Well, its been awhile!
I've been a bit busy for the past several weeks, and then took a vacation in Maine, which I got back from only yesterday.
However, with slight tweaks, I did get to find out that the new armor/damage system works very well and, in a strange, arbitrary way, I get more fun out of it. I did have to actually raise weapon damage slightly for it to work, however (this was a design oversight), so that smaller weapons could still chip away at somewhat larger ships.
In addition, the adjusted fuel/action rules work well and really streamline play, and also allow for a couple of new options. I also found that I had to increase the amount of fuel ships had to start with. I also came up with some alternate rules (well, slightly modified) for 'realistic' campaigns where you automatically lose SOME fuel, but still take fuel checks to avoid wasting fuel. The rules make me think of Destination Moon.
One change I definitely had to make was generally increasing crew's Fly, Fight, and Fix scores. In the final game, a military ship would never have a score of 3 for more than one, and even then that would imply a bad crew.
At this point I'm working more on special weapons/defenses and other systems, ship attributes (not unlike the attributes in CR3, but for ships...), and the ship design system (I have two in competition, not sure which I like more).
Also, the campaign and scenario rules, the subject of this post.
It occurred to me, as I sat upon the top of Cadillac Mountain eating lobsters and blueberries (or so I'm told, the Maine trip was rather fast and turned into something of a blur), that scenario design basically comes down to the Who, What, Where, When, Why, and How.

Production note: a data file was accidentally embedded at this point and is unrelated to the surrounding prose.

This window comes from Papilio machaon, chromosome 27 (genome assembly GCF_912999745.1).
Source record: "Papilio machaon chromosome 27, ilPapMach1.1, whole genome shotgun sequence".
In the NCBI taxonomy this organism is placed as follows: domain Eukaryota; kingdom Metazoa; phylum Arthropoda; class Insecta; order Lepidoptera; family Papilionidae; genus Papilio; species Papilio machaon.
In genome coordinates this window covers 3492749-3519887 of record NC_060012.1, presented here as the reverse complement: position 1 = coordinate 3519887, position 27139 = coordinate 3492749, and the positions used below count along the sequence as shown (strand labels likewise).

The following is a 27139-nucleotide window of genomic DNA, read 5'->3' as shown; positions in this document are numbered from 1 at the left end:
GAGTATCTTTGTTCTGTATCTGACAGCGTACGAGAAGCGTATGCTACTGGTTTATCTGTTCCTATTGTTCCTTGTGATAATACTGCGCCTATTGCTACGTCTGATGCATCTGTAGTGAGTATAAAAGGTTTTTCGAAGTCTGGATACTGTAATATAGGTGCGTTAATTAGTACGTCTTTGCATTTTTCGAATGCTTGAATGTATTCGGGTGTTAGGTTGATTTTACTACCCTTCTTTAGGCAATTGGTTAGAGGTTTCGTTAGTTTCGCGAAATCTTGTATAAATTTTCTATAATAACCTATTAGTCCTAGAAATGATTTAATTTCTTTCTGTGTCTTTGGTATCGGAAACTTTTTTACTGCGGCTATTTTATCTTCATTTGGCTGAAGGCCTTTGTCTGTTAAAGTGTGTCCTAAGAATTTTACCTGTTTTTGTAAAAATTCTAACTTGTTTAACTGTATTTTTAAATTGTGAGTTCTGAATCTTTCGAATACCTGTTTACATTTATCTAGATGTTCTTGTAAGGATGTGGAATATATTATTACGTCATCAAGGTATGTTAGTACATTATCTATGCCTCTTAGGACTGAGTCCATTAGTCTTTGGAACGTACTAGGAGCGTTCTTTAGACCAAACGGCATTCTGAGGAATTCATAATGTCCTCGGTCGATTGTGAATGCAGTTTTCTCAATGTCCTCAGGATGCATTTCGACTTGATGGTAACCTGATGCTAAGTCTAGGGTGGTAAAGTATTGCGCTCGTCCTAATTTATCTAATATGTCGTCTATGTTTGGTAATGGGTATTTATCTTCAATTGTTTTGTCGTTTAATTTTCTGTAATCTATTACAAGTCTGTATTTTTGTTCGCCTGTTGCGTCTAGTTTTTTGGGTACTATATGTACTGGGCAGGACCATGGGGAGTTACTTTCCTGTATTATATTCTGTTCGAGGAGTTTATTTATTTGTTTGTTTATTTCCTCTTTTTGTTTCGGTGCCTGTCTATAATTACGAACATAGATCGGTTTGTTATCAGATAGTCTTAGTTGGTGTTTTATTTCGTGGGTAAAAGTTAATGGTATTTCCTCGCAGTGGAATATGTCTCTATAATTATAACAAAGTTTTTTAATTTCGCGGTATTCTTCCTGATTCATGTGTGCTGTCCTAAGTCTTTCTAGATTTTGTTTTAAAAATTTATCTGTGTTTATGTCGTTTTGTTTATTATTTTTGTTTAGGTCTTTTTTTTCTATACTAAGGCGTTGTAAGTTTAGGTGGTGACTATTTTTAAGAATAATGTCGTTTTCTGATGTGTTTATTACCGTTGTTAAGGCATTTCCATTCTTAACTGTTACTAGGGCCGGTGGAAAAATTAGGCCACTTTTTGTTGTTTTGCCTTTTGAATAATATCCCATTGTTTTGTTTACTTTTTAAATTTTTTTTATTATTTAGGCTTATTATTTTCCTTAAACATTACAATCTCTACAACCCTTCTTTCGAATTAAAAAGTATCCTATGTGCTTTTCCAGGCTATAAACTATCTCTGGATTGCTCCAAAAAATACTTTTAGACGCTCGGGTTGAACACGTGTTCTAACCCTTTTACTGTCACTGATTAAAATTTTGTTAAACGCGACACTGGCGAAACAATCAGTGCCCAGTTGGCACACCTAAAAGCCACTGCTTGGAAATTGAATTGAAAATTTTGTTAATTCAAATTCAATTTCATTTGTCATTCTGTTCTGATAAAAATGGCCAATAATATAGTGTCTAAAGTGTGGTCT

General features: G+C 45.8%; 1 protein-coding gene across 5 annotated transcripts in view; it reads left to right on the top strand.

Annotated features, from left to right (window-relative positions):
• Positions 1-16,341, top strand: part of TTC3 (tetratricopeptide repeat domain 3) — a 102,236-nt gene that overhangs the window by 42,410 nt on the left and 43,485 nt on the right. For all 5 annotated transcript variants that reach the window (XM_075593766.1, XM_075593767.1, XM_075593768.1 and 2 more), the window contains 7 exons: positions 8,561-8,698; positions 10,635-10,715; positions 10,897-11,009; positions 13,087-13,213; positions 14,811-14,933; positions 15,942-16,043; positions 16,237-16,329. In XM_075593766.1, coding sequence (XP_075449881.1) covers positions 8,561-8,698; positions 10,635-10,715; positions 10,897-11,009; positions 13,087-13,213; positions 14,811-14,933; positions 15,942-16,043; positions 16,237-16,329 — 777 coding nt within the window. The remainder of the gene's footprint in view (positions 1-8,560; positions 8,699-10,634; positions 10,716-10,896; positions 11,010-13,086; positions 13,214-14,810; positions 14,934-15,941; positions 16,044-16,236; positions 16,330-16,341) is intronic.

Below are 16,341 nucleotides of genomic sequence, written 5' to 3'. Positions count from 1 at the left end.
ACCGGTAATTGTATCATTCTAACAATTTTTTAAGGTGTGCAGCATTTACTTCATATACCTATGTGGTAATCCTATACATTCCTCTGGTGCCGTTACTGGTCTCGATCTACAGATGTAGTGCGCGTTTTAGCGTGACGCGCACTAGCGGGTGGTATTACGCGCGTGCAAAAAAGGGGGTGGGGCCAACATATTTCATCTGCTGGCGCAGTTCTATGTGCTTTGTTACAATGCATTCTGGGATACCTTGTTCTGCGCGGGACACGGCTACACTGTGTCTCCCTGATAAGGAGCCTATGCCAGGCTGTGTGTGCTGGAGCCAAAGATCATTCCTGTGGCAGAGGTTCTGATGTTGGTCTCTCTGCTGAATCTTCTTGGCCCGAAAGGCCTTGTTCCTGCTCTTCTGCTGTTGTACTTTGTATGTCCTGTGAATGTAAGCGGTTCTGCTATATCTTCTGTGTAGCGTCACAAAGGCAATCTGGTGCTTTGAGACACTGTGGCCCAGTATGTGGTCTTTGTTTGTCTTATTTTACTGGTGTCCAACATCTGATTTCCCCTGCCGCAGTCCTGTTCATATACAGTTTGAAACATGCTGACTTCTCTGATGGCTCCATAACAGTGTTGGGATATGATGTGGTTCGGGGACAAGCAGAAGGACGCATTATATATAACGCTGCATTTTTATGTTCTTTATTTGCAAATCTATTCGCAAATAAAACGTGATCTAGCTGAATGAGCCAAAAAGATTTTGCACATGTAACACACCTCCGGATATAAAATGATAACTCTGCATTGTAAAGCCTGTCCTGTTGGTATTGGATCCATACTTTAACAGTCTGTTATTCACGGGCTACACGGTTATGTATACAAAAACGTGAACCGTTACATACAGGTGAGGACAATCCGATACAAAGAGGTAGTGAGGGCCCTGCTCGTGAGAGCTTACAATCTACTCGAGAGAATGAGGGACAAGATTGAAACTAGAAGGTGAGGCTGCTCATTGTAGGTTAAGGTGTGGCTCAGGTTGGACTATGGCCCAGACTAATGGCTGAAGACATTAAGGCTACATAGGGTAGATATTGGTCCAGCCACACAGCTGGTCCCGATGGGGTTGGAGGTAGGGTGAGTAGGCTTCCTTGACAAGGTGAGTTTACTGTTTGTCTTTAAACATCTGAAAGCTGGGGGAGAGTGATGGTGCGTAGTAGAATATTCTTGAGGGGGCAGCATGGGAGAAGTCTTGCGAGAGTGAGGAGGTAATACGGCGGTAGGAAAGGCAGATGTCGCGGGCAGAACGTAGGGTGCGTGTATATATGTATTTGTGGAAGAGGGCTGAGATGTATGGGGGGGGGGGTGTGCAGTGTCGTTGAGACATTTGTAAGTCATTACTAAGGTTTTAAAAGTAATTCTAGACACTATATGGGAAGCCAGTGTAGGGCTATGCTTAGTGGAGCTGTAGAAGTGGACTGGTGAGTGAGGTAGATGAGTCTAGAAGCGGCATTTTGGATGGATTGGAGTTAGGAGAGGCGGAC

Who: Whatever models you're using
What: Killing each other
Where: Your table
When: After work, before sleep
Why: Hopefully its fun
How: This is what you find out when you play
That would be the normal standup fight scenario, when there is no story behind a game.
More story driven games have those W's replaced by bits of story. Who becomes Captain Kirk and Mr Spock against the Klingons, Where becomes Alpha Centauri II, and so on.
This is far from groundbreaking, and this exact idea of using the 5 W's (and the H) has been used (well, at least mentioned) in THW games before.
Of course, this applies more or less equally to campaigns and scenarios.
The big idea I had, though, was that you could use the 5 W's as changing factors on a scenario generator.
For example, say you have your ship traveling between two planets, A and B, in the 3rd month of your campaign. Along the way, you check to see if you get an encounter.... and you do!
So you fill out the 5 W's, probably in this order:
1)When: The 3rd Month and Where: Between A and B
2) What: (Rolling on a chart) A deserted ship!
So now you know, as you travel between A and B in the 3rd month since getting your ship, you detect a deserted ship! Why the ship is there and Who is on the ship (or used to be, or who made it this way... its all possible) are not determined yet, it depends on How you interact with it.